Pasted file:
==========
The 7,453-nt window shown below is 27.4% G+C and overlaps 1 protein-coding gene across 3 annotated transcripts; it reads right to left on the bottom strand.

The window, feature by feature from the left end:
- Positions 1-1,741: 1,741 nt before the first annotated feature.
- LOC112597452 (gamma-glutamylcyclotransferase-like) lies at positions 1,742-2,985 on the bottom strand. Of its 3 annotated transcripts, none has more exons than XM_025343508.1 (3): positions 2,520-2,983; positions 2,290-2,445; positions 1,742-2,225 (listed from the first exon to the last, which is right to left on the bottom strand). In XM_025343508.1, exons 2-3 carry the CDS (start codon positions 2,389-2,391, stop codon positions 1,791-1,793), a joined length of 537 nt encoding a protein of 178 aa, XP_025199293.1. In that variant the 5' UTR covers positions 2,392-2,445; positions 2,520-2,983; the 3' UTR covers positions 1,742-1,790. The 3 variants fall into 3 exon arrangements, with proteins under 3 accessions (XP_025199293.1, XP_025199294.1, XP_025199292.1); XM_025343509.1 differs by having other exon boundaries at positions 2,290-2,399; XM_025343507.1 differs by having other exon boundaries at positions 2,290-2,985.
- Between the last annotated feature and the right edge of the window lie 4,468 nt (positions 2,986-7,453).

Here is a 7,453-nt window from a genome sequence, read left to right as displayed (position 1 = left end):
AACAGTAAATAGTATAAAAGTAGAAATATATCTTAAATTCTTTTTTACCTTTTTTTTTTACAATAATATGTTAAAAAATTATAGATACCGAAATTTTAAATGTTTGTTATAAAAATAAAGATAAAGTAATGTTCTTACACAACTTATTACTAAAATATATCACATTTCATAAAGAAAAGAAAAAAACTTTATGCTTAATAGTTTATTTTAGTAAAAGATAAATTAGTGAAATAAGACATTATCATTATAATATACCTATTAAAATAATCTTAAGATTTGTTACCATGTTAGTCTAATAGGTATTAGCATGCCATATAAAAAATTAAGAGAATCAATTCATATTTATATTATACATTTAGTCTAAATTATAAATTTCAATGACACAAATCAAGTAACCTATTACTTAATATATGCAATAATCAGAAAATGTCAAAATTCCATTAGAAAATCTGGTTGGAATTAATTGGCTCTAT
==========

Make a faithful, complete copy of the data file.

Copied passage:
The 7,453-nt window shown below is 27.4% G+C and overlaps 1 protein-coding gene across 3 annotated transcripts; it reads right to left on the bottom strand.

The window, feature by feature from the left end:
- Positions 1-1,741: 1,741 nt before the first annotated feature.
- LOC112597452 (gamma-glutamylcyclotransferase-like) lies at positions 1,742-2,985 on the bottom strand. Of its 3 annotated transcripts, none has more exons than XM_025343508.1 (3): positions 2,520-2,983; positions 2,290-2,445; positions 1,742-2,225 (listed from the first exon to the last, which is right to left on the bottom strand). In XM_025343508.1, exons 2-3 carry the CDS (start codon positions 2,389-2,391, stop codon positions 1,791-1,793), a joined length of 537 nt encoding a protein of 178 aa, XP_025199293.1. In that variant the 5' UTR covers positions 2,392-2,445; positions 2,520-2,983; the 3' UTR covers positions 1,742-1,790. The 3 variants fall into 3 exon arrangements, with proteins under 3 accessions (XP_025199293.1, XP_025199294.1, XP_025199292.1); XM_025343509.1 differs by having other exon boundaries at positions 2,290-2,399; XM_025343507.1 differs by having other exon boundaries at positions 2,290-2,985.
- Between the last annotated feature and the right edge of the window lie 4,468 nt (positions 2,986-7,453).

Here is a 7,453-nt window from a genome sequence, read left to right as displayed (position 1 = left end):
AACAGTAAATAGTATAAAAGTAGAAATATATCTTAAATTCTTTTTTACCTTTTTTTTTTACAATAATATGTTAAAAAATTATAGATACCGAAATTTTAAATGTTTGTTATAAAAATAAAGATAAAGTAATGTTCTTACACAACTTATTACTAAAATATATCACATTTCATAAAGAAAAGAAAAAAACTTTATGCTTAATAGTTTATTTTAGTAAAAGATAAATTAGTGAAATAAGACATTATCATTATAATATACCTATTAAAATAATCTTAAGATTTGTTACCATGTTAGTCTAATAGGTATTAGCATGCCATATAAAAAATTAAGAGAATCAATTCATATTTATATTATACATTTAGTCTAAATTATAAATTTCAATGACACAAATCAAGTAACCTATTACTTAATATATGCAATAATCAGAAAATGTCAAAATTCCATTAGAAAATCTGGTTGGAATTAATTGGCTCTAT